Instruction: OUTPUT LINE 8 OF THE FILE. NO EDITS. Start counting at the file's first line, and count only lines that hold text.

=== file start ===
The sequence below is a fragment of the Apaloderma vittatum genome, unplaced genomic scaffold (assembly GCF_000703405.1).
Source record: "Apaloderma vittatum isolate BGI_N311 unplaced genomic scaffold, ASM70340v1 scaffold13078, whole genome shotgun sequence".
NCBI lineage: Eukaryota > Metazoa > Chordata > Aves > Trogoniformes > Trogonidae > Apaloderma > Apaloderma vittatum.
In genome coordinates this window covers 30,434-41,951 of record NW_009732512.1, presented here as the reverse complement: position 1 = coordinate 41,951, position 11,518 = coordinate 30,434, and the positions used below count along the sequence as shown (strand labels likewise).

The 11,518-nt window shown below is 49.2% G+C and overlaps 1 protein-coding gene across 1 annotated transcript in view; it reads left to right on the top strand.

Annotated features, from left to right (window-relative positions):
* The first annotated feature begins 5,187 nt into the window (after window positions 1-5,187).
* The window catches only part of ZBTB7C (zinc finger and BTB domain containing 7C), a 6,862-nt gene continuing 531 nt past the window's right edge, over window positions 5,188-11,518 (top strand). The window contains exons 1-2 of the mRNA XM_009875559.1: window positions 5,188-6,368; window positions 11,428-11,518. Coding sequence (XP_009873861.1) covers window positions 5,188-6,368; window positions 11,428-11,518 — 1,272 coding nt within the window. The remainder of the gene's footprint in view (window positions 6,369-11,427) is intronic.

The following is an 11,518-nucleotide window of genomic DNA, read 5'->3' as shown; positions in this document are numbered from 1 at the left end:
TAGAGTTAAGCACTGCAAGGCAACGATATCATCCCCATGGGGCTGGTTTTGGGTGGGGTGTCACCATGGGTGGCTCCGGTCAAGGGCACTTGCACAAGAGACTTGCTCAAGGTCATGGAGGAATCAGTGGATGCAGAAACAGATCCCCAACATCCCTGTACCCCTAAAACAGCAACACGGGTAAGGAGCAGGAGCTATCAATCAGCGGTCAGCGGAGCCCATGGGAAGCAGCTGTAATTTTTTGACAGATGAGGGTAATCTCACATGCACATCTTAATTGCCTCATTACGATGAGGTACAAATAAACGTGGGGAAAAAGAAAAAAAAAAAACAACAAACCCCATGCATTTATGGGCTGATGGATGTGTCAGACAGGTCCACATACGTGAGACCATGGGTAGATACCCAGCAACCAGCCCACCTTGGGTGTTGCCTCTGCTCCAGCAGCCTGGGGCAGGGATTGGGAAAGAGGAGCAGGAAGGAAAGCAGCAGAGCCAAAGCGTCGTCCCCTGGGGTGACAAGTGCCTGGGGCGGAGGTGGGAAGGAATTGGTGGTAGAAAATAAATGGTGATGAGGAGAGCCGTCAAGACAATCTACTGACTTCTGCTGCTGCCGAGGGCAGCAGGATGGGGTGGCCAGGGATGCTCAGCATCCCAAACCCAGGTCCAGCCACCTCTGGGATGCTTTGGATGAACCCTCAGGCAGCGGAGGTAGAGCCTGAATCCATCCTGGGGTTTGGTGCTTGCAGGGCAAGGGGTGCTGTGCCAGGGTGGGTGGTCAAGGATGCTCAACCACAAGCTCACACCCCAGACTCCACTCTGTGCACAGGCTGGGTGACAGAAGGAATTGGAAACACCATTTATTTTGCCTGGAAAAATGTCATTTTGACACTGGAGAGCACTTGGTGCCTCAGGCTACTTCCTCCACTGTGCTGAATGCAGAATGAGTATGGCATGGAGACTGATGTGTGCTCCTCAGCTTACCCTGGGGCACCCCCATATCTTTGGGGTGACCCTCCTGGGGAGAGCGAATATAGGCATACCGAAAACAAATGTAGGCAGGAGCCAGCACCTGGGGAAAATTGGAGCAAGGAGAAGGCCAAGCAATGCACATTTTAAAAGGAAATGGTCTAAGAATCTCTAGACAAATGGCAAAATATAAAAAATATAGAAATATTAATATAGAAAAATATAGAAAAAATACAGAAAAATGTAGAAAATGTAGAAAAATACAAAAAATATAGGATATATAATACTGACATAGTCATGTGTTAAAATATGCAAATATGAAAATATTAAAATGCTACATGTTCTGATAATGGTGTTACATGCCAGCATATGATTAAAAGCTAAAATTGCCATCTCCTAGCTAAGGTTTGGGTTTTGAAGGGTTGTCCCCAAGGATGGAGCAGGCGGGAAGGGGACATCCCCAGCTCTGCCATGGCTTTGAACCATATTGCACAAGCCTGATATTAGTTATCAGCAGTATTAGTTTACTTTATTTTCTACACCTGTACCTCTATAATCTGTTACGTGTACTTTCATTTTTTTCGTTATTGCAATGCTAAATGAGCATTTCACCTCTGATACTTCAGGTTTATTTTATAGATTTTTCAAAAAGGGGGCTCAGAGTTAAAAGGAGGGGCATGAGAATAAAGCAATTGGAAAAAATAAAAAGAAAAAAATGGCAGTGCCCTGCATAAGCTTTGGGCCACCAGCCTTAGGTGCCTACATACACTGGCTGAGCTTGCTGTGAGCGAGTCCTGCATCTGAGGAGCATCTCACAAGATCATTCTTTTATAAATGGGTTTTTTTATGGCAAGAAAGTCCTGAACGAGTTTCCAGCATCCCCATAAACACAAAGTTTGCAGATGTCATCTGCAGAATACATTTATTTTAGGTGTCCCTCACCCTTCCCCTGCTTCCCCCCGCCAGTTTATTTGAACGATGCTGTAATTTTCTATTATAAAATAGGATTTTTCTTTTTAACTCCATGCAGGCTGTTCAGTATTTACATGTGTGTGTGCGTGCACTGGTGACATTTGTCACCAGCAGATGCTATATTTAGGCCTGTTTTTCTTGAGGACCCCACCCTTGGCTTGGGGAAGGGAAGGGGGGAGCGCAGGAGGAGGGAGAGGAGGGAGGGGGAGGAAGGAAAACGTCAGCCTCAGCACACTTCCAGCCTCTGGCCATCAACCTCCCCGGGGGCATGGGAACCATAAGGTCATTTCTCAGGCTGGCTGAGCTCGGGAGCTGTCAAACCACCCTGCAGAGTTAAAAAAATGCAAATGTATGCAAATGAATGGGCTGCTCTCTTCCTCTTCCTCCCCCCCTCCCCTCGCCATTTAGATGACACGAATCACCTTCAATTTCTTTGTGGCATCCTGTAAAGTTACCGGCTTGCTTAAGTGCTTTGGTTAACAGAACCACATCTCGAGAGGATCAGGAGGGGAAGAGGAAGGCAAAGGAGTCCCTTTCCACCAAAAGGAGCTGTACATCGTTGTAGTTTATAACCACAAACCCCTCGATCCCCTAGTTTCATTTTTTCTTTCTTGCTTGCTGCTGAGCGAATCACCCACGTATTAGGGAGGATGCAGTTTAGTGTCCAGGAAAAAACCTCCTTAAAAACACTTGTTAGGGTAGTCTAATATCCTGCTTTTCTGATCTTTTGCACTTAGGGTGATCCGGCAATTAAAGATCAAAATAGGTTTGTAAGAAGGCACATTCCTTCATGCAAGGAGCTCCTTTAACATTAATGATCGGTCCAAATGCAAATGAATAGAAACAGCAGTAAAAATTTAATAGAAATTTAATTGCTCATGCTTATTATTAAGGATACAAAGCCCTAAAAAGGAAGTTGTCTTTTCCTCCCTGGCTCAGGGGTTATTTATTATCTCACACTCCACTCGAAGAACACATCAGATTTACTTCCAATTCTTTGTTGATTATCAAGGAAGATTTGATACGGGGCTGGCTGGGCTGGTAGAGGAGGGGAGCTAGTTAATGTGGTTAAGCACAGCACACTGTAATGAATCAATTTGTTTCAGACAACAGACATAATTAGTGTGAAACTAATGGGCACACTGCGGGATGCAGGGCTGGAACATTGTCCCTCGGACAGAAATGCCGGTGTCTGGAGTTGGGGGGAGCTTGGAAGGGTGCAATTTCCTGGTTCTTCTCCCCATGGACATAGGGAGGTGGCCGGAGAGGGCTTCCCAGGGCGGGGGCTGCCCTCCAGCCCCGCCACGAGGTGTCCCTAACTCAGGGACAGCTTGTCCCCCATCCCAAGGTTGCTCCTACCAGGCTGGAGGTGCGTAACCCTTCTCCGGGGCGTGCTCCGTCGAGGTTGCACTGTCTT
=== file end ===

* The window catches only part of ZBTB7C (zinc finger and BTB domain containing 7C), a 6,862-nt gene continuing 531 nt past the window's right edge, over window positions 5,188-11,518 (top strand). The window contains exons 1-2 of the mRNA XM_009875559.1: window positions 5,188-6,368; window positions 11,428-11,518. Coding sequence (XP_009873861.1) covers window positions 5,188-6,368; window positions 11,428-11,518 — 1,272 coding nt within the window. The remainder of the gene's footprint in view (window positions 6,369-11,427) is intronic.